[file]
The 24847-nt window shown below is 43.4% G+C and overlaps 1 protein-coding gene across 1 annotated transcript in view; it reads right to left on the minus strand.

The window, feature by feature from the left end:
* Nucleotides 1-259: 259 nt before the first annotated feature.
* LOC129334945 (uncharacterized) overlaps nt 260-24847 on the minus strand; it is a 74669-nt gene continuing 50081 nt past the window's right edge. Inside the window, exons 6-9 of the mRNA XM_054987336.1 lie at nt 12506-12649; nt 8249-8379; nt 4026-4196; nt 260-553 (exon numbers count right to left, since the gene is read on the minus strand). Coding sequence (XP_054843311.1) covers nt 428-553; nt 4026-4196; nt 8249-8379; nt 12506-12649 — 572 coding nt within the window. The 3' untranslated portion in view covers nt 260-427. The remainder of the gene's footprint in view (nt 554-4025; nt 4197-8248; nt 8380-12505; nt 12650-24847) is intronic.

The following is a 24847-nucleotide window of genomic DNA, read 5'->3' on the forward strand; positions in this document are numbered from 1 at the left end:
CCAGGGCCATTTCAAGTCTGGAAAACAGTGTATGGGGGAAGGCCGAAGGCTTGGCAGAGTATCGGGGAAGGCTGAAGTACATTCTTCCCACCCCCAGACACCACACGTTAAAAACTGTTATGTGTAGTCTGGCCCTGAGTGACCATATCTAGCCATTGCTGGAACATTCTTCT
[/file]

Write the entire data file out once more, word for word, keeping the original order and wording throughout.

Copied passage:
The 24847-nt window shown below is 43.4% G+C and overlaps 1 protein-coding gene across 1 annotated transcript in view; it reads right to left on the minus strand.

The window, feature by feature from the left end:
* Nucleotides 1-259: 259 nt before the first annotated feature.
* LOC129334945 (uncharacterized) overlaps nt 260-24847 on the minus strand; it is a 74669-nt gene continuing 50081 nt past the window's right edge. Inside the window, exons 6-9 of the mRNA XM_054987336.1 lie at nt 12506-12649; nt 8249-8379; nt 4026-4196; nt 260-553 (exon numbers count right to left, since the gene is read on the minus strand). Coding sequence (XP_054843311.1) covers nt 428-553; nt 4026-4196; nt 8249-8379; nt 12506-12649 — 572 coding nt within the window. The 3' untranslated portion in view covers nt 260-427. The remainder of the gene's footprint in view (nt 554-4025; nt 4197-8248; nt 8380-12505; nt 12650-24847) is intronic.

The following is a 24847-nucleotide window of genomic DNA, read 5'->3' on the forward strand; positions in this document are numbered from 1 at the left end:
CCAGGGCCATTTCAAGTCTGGAAAACAGTGTATGGGGGAAGGCCGAAGGCTTGGCAGAGTATCGGGGAAGGCTGAAGTACATTCTTCCCACCCCCAGACACCACACGTTAAAAACTGTTATGTGTAGTCTGGCCCTGAGTGACCATATCTAGCCATTGCTGGAACATTCTTCT